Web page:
|In the United States, lie detection tests are known as polygraph examinations as well as tests to determine psychophysiological detection of deception (PDD). Although the legal validity of polygraph examinations has been refuted on more than one occasion by the Supreme Court and other jurisdictions, PDD and other varieties of lie detection testing are used by federal and state law enforcement agents for recruitment and interrogation, often for psychological intimidation purposes.
How Polygraph Testing Works
Despite strong and widespread criticism by the scientific community, there is a certain uniformity among polygraph devices and testing procedures. Polygraphs record physiological measurements that can be obtained with rudimentary medical equipment such as pulse counters and blood pressure cuffs. Polygraph examiners can ostensibly determine if questions answered by the test subject are deceptive or not by looking at the physiological measurements.
A lie detector test is essentially a question and answer session. Many examiners ask subjects to purposely lie before the examination begins so that the polygraph can be calibrated. The number of questions and the topics will depend on the agency that requests the test and whoever conducts the examination. Seemingly, only a handful of questions are pertinent to the underlying purpose; for example, a woman named Jane who wishes to become a police officer may be asked a couple of questions about crimes that she may or may not have committed in the past; the rest of the examination may consist of control questions that may have nothing to do with anything in particular.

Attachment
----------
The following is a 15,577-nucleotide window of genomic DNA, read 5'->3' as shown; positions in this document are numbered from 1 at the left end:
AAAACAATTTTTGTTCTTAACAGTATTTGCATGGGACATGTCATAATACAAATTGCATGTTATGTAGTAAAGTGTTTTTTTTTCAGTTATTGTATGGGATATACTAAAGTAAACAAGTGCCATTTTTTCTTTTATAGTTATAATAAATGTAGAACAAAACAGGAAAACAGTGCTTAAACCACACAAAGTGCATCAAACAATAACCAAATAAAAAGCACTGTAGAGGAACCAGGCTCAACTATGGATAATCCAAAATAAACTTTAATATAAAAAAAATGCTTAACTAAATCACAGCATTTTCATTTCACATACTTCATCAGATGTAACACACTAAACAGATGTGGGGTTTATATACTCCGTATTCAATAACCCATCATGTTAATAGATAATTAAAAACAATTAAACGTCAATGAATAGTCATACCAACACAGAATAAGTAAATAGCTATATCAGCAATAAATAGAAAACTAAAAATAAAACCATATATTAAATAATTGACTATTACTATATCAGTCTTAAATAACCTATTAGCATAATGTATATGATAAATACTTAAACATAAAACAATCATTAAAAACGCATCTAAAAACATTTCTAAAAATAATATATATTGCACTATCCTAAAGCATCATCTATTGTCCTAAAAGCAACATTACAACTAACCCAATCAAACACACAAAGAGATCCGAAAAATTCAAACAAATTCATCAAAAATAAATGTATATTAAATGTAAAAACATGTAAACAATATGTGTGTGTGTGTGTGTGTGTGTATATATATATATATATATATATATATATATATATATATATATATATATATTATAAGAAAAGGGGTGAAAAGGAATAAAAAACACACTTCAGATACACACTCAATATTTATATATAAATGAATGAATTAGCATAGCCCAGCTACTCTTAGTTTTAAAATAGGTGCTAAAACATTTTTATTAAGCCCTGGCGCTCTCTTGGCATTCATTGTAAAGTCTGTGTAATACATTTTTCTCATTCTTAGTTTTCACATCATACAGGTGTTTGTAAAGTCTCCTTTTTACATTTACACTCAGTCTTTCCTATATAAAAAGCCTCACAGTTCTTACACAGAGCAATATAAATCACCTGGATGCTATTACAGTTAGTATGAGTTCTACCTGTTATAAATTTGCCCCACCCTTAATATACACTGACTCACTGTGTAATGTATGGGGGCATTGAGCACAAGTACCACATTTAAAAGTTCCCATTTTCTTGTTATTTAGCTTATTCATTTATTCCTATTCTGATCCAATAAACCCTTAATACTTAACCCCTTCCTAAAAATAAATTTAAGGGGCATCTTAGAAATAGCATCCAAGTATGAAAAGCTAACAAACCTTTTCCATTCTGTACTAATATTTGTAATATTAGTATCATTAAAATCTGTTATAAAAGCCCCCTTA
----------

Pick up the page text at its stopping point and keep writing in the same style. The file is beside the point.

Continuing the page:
Common Questions in Lie Detector Tests
Is your name Jane?
Are you really 26 years old?
Were you born in 1988?
Is today Monday?
Do you live in Dubuque?
Do you have a mortgage with Bank of America?
As can be gleaned from the questions above, the expected answers are in the yes or no range. The examiners must already know the answers from Jane’s employment application and background investigation, otherwise they might not be able to differentiate truth from deception. Some examiners insist on asking questions that they think might confuse the subject and thus elicit a physiological reaction. For example, purposely mentioning an incorrect year of birth in more than one question or asking about neighboring towns that the subject may not be familiar with.